Most of them were pretty young—almost all of them were pretty—and this is not considered a winning combination for track meets. But the American women had trained hard against an old history of defeat and this time they performed with an attractive maturity
This is an article from the Aug. 3, 1964 issue
Javelin Thrower Lurline Hamilton, an 18-year-old from Louisiana, warms up for event outside the Coliseum by grasping an overhanging branch and stretching her full 5 feet 8.
Striding back from one-two finish in the 100-meter dash, Edith McGuire (left) and Wyomia Tyus seem a perfect sister act. They are, in fact, an inch apart in height, four pounds in weight and about equally fast.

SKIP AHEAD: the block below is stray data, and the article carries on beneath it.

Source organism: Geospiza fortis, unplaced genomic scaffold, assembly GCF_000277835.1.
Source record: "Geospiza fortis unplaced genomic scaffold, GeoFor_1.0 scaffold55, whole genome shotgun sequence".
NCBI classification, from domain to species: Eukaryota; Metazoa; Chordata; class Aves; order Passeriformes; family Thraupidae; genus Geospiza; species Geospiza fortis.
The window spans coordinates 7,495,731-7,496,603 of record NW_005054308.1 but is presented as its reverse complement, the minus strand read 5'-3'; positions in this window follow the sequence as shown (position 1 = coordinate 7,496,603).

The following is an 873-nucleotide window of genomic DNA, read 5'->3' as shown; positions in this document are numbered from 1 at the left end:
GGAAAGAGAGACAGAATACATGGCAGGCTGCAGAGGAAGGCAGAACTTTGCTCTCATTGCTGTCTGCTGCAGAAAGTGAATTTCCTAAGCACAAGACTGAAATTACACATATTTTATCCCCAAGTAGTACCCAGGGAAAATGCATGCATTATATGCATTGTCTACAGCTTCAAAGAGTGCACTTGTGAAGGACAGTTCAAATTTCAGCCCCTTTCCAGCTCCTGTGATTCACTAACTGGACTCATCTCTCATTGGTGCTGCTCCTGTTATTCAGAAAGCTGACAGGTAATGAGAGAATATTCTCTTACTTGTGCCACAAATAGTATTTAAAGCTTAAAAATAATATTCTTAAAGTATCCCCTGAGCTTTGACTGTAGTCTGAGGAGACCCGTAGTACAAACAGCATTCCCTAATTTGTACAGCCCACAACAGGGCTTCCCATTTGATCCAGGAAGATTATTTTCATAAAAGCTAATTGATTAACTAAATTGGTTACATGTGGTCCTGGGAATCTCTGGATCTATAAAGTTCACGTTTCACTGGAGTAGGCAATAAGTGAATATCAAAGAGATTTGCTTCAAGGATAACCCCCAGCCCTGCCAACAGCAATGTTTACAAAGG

American schoolgirls Eleanor Montgomery (left), 18, and Terrezene Brown, 17, placed first and second in the high Jump ahead of the proud Russians, and then happily retired to the infield to enjoy their triumph.
In any other Los Angeles setting, the akimbo, warming-up exercises of Alternate Hurdler Sally Griffith might seem studio-inspired. Here, they merely reflect a smiling intentness.
The U.S. team's oldest runner at 26, Sandra Knott is a Cleveland nurse now appearing on the athletic strawhat circuit—wearing unofficial but wackily feminine headgear.